Better flex: How to adapt to the changes in flexible working


Flexible working is evolving as a key focus when thinking about the future of work.
Woman working from home in front of computer showing team meeting participants.
Image source: Getty Images

It’s worthwhile think more broadly than just hybrid, or just working from home, or just remote work.

According to Dom Price, Chief Work Futurist at Atlassian, “flexible work is not just about where work is done – an office, home or other location – but when work is done.”

Changes in work and workplaces continue to roll in … and they will keep rolling, giving people a rollercoaster feeling or create a ‘what next’ question in their mind.

But an alternative mindset to predicting what will happen next, is to adapt to whatever it is when it arrives.

For work to become more flexible and people to be more flexible in it, think beyond locations and how you might better flex with the changes.

The ways of working are changing

New and agile ways of working are sweeping the world. From their beginnings in the manufacturing sector (lean processes) and software development (agile methods), new and better ways of doing things are a big part of many organisational change and transformation projects.

The annual State of Agile Report now in its 15th year, continues to reveal that agile ways of working help teams and organisations manage changing priorities, improve productivity and boost morale – among other benefits and results.

Businesses are looking for ways to deliver value to clients sooner, which means finding new ways to make decisions and progress easier and in turn, get work done easier and the valuable components delivered sooner.

Instead of looking down a growing ‘to do’ list of tasks each day and being overwhelmed by them, new ways of working encourage us to adopt more flexible mindsets.

Consider these three dimensions of flexibility at work:

  • Outcomes – instead of hours and days

A lot of talk about the future of work, hybrid work and returning to the office is based on which days of the week people are attending the office and how many hours or days they’re working or commuting. More flexible ways of working encourage us to look at what outcomes we’re achieving and how well we’re doing that. The focus shifts to outcomes and results instead of time, hours and days.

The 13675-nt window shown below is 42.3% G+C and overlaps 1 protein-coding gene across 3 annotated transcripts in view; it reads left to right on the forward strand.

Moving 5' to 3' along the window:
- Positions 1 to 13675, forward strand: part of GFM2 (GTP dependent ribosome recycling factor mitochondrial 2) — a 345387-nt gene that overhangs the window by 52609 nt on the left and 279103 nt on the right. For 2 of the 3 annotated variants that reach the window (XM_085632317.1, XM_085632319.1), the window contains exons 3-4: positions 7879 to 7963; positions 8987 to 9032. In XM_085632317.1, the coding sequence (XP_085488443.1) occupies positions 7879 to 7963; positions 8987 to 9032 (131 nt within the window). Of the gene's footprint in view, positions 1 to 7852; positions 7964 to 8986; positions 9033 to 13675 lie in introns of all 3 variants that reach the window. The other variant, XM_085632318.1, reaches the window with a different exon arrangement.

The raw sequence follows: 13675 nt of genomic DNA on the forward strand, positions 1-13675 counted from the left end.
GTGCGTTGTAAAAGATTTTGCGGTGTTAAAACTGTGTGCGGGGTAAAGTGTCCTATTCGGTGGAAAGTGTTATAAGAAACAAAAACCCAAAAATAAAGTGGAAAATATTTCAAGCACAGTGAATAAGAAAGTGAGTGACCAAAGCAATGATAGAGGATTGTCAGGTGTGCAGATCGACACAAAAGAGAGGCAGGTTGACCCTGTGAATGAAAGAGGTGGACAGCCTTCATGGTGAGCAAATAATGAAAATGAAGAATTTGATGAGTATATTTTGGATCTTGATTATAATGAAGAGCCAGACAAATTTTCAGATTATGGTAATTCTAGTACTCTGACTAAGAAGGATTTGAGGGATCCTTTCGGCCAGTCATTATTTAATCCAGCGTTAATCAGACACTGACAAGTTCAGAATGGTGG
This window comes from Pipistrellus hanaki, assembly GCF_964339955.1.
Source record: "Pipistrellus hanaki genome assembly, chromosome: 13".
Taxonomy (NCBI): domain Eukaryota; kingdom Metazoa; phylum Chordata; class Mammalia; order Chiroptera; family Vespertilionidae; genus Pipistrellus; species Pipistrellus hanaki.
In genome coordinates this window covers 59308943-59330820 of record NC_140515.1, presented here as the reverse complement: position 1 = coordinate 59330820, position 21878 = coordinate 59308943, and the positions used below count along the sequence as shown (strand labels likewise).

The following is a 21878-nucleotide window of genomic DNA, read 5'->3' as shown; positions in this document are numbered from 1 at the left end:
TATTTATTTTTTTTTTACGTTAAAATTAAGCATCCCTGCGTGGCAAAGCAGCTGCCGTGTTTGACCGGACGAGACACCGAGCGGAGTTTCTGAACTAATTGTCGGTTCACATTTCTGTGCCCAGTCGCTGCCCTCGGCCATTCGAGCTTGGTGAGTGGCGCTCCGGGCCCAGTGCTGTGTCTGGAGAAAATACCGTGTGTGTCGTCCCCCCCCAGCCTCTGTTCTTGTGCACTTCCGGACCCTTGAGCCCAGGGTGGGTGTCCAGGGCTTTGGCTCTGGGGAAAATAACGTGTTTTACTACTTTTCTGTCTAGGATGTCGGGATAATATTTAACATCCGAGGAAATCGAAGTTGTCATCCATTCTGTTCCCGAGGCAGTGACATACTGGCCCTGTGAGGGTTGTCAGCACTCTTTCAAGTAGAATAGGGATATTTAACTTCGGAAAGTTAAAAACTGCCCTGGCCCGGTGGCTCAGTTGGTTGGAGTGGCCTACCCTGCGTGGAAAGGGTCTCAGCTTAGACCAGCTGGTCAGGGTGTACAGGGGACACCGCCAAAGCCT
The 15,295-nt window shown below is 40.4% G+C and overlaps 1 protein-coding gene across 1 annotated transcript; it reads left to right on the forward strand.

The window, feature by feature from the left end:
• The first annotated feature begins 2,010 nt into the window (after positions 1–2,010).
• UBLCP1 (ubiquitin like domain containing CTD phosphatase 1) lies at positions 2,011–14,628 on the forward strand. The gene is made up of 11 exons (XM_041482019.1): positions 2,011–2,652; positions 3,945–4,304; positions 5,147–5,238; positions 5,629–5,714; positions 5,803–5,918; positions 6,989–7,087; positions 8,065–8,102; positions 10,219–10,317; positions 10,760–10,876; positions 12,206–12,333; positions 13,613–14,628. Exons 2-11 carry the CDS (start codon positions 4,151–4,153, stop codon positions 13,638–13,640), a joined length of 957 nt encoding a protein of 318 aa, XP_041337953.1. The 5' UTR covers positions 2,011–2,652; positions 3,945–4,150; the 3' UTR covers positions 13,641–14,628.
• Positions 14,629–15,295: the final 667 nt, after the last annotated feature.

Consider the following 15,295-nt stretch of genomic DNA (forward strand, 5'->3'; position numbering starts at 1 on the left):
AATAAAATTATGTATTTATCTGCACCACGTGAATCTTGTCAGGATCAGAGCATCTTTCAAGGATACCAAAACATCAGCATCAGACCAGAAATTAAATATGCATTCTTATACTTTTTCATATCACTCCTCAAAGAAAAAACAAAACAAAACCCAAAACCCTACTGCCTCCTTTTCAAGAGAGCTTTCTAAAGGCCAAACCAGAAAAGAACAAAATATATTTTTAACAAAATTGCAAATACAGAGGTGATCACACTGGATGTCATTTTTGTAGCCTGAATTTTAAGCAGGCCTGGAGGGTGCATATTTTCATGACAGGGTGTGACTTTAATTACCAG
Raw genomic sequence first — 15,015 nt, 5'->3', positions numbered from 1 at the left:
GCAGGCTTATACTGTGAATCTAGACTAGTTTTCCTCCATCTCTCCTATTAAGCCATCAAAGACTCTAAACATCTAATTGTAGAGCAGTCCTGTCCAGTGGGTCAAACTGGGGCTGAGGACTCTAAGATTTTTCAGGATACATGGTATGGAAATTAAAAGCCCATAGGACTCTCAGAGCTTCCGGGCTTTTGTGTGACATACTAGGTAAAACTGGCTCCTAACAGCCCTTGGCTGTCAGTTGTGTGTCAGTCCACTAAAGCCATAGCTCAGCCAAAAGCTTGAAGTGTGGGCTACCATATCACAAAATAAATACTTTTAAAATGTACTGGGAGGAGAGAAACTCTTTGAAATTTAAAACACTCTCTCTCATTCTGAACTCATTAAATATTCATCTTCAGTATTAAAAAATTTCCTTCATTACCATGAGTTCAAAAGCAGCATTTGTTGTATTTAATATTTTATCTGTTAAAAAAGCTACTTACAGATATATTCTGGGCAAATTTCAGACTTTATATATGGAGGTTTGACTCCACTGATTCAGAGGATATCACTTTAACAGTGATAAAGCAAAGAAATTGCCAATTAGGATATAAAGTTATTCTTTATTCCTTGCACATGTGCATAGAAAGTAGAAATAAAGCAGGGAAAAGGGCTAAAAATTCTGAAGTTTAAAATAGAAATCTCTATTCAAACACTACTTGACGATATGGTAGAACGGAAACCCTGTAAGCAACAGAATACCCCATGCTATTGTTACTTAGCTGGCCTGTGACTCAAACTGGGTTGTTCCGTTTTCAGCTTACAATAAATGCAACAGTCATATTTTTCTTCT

• Thinner slices – instead of bigger chunks

Working on a big piece of work, a large task or big project may be our default way of working. But more flexible work approaches suggest that working in increments – or thinner slices and smaller tasks of the bigger project – is a better way to tackle the work.

Thinner slices are easier to complete and tick off which provides a greater sense of progress as well as an opportunity to check on the quality, standard and suitability of the work. The wider environment – beyond a desk.

  • The wider environment – beyond a desk

Flexible work is evolving to include more than just a desk, chair and computer, particularly for knowledge workers. The wider environment at work matters too. Spaces that are safe, welcoming, collaborative and creative are on the rise. Think of where else you can work instead of a desk.

In lean manufacturing processes for example, leaders will frequently go to where the work is being done, where the manufacturing is happening, out on the shop floor or among the machinery, production and processing. It’s known in Japan – where lean manufacturing evolved via the successful Toyota Production System – as ‘walking the Gemba’ or doing a ‘Gemba walk’. Gemba means where the work is happening. This takes leaders away from their desks and computers, and out to where the real work and people are.

Rigidity or flexibility?

In an era where flexible work is increasingly of interest, check on your own flexibility. Or rather, rigidity. Do you only want things to work, happen or occur in a certain way? Do you expect a particular process to be followed with no variations, edits or changes?

In times of change, we might want to cling to that which is familiar but equally we can be interested in flexibility in other parts of our life. What other things are you flexible with? Social engagements, activities on the weekends or what you have for dinner? How might rigidity be holding you back from other opportunities in these times of an increasing need for flexibility?

As we adopt a more flexible mindset and willingness to try new ways of working, we get to welcome increased learning opportunities and insights. Learning is experiencing a change and rise in flexibility too. In fact, so many elements of work are evolving and changing, there is room for flexibility in more than hours, days and times.

Lynne Cazaly is a work futurist and expert in new ways of thinking, leading and working. She is a keynote speaker and 10 x author. See more at